Today we’d like to introduce you to Grayson Wilder.
Grayson, please share your story with us. How did you get to where you are today?
I grew up in Malibu. I’ve been taking pictures ever since my dad bought his first digital camera, which was a Canon 20D. I was in middle school at the time and I was photographing mostly flowers with his 100mm macro lens. I was obsessed with its ability to capture such microscopic detail. I still have it and use it to this day.
High school is when I began using people as my subjects. My friend’s and I were always having photoshoots and would take it quite seriously. I’d style them, do their hair and makeup. We were determined to produce images that resembled a magazine editorial as much as possible. I also had a couple of neighbors that were in the film industry and they would let me play around with their lights from time to time.
After high school, I wasn’t sure where to go or what to do. I had decided not to pursue automotive design, which was a surprise to everyone because it had been passion of mine since I was four and Photography was never a candidate in my mind. It was my dad who actually encouraged me to explore the photo program at Santa Monica College. It turned out to be an amazing place to learn the craft because all the prerequisites were analog courses at the time. Aside from one introduction class, they would not let you touch a digital camera until you learned the fundamentals of black & white printing. Our director, Robert Jones, saw the value in having us first learn the original language because he believed that if you can shoot film, you can shoot anything. This made it special because most other schools in Southern California had switched to digital by then.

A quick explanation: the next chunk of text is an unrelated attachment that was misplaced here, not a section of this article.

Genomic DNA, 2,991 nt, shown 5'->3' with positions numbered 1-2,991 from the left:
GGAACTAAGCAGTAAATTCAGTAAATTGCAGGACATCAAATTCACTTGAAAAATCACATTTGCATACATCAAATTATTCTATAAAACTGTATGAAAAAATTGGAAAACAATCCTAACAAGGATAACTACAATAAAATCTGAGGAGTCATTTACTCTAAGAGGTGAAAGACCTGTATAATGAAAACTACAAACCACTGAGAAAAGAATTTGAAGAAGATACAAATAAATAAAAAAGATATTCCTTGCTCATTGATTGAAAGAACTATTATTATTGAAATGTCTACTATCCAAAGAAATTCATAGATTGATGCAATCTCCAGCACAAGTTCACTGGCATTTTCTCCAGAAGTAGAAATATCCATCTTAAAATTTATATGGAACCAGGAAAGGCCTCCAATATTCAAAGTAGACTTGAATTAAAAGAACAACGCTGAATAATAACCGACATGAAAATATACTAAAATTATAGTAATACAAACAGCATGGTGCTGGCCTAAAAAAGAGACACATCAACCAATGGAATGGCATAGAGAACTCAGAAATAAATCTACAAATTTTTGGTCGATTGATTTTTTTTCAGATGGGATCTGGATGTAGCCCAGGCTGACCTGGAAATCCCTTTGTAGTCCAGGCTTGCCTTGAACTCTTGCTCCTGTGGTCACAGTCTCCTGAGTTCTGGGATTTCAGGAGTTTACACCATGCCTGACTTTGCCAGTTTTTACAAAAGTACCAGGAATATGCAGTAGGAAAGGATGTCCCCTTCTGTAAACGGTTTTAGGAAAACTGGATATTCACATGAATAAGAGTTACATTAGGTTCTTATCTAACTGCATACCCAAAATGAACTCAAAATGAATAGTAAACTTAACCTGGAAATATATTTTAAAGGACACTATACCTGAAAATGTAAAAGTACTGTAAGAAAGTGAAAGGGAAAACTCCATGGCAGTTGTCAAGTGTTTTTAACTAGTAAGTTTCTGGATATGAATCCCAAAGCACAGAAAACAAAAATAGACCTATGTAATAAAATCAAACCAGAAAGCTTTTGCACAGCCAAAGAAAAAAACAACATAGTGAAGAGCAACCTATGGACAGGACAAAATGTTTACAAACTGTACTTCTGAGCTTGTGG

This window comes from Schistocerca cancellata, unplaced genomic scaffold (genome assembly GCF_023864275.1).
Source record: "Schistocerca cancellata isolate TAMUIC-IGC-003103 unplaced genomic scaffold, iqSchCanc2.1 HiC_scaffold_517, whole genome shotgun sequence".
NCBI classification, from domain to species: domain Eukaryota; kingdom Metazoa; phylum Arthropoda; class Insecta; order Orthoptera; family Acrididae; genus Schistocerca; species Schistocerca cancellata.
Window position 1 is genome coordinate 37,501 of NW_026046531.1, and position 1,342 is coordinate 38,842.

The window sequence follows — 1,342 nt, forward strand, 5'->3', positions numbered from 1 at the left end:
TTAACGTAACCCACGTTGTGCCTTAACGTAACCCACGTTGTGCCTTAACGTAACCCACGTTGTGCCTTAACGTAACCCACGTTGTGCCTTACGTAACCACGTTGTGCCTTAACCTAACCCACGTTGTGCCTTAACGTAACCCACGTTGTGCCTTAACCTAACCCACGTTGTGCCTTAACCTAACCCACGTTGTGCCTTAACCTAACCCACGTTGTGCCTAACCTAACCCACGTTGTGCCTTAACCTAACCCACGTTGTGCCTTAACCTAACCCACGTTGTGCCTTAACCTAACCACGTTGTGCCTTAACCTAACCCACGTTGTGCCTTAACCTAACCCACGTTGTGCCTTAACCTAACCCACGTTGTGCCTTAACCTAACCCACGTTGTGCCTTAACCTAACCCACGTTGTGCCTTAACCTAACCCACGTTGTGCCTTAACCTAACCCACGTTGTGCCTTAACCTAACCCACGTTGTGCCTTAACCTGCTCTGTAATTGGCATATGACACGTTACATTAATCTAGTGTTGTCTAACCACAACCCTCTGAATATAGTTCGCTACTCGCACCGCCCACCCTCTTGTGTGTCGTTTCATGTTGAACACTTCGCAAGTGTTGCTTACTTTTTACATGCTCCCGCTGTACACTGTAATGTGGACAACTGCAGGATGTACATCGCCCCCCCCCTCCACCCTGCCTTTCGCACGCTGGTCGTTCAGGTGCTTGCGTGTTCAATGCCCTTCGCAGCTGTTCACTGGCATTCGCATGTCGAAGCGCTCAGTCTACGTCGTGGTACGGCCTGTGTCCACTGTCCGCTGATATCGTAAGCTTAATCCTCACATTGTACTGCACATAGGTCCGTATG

Assisting photographer, Piper Ferguson, was my last stop before branching off on my own. I stayed with her for three years. It was a great experience and I was introduced to some amazing people. We worked with a lot of celebrities and I got to see parts of LA that I didn’t even know existed. We used to shoot all the album art for iTunes Sessions when it was still around. This was my favorite because it was all held at Capitol Records. One day Garry Clark Jr. would be in the studio and Ellie Goulding the next.
In hindsight, I think it would’ve been great to assist a fashion photographer at some point considering the field I’m in, but I found my way. I’ve spent a lot of time in New York and have put a lot of effort into cultivating relationships with modeling agencies on both coasts. They’ve helped me build my portfolio and establish a lot of my connections to date. One of the many people I have to thank is Crista Klayman, who has been a booker in the industry for about thirty years and is currently the director of runway at L.A. Models. She’s been a big champion of my work and a powerful spark plug to my success.
Has it been a smooth road?